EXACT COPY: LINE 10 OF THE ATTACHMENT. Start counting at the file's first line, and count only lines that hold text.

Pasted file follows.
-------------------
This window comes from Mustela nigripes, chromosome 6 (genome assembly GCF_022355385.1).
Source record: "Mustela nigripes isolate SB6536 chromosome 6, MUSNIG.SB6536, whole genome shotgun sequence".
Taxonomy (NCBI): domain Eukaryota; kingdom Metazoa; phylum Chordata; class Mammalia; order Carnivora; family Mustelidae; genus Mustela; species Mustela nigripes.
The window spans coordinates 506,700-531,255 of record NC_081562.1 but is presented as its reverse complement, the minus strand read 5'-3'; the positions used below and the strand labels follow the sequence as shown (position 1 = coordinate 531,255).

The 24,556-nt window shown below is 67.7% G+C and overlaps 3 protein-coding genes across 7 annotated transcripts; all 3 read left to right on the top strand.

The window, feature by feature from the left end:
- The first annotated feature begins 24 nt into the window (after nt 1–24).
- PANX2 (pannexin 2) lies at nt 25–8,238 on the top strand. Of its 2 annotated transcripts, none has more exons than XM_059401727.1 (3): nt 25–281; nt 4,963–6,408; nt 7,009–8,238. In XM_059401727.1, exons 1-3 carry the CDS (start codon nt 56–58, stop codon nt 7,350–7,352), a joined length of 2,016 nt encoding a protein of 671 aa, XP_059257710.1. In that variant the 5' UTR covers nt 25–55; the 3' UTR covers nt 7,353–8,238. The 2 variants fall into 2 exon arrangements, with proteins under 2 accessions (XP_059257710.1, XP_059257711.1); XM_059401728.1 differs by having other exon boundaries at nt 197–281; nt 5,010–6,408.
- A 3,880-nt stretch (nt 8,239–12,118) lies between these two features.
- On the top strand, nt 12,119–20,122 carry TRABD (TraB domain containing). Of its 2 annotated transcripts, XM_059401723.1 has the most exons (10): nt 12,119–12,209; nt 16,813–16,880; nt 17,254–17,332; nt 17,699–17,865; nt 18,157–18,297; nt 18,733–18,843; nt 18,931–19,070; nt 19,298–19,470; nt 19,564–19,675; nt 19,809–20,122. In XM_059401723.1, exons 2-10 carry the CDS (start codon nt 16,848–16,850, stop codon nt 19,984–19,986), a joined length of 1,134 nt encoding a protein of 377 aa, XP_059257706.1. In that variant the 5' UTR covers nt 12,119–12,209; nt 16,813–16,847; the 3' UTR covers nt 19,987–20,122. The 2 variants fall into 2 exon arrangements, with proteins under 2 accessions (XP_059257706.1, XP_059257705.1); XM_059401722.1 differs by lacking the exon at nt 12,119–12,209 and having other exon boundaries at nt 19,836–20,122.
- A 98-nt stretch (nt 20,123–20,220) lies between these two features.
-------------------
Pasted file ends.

- On the top strand, nt 12,119–20,122 carry TRABD (TraB domain containing). Of its 2 annotated transcripts, XM_059401723.1 has the most exons (10): nt 12,119–12,209; nt 16,813–16,880; nt 17,254–17,332; nt 17,699–17,865; nt 18,157–18,297; nt 18,733–18,843; nt 18,931–19,070; nt 19,298–19,470; nt 19,564–19,675; nt 19,809–20,122. In XM_059401723.1, exons 2-10 carry the CDS (start codon nt 16,848–16,850, stop codon nt 19,984–19,986), a joined length of 1,134 nt encoding a protein of 377 aa, XP_059257706.1. In that variant the 5' UTR covers nt 12,119–12,209; nt 16,813–16,847; the 3' UTR covers nt 19,987–20,122. The 2 variants fall into 2 exon arrangements, with proteins under 2 accessions (XP_059257706.1, XP_059257705.1); XM_059401722.1 differs by lacking the exon at nt 12,119–12,209 and having other exon boundaries at nt 19,836–20,122.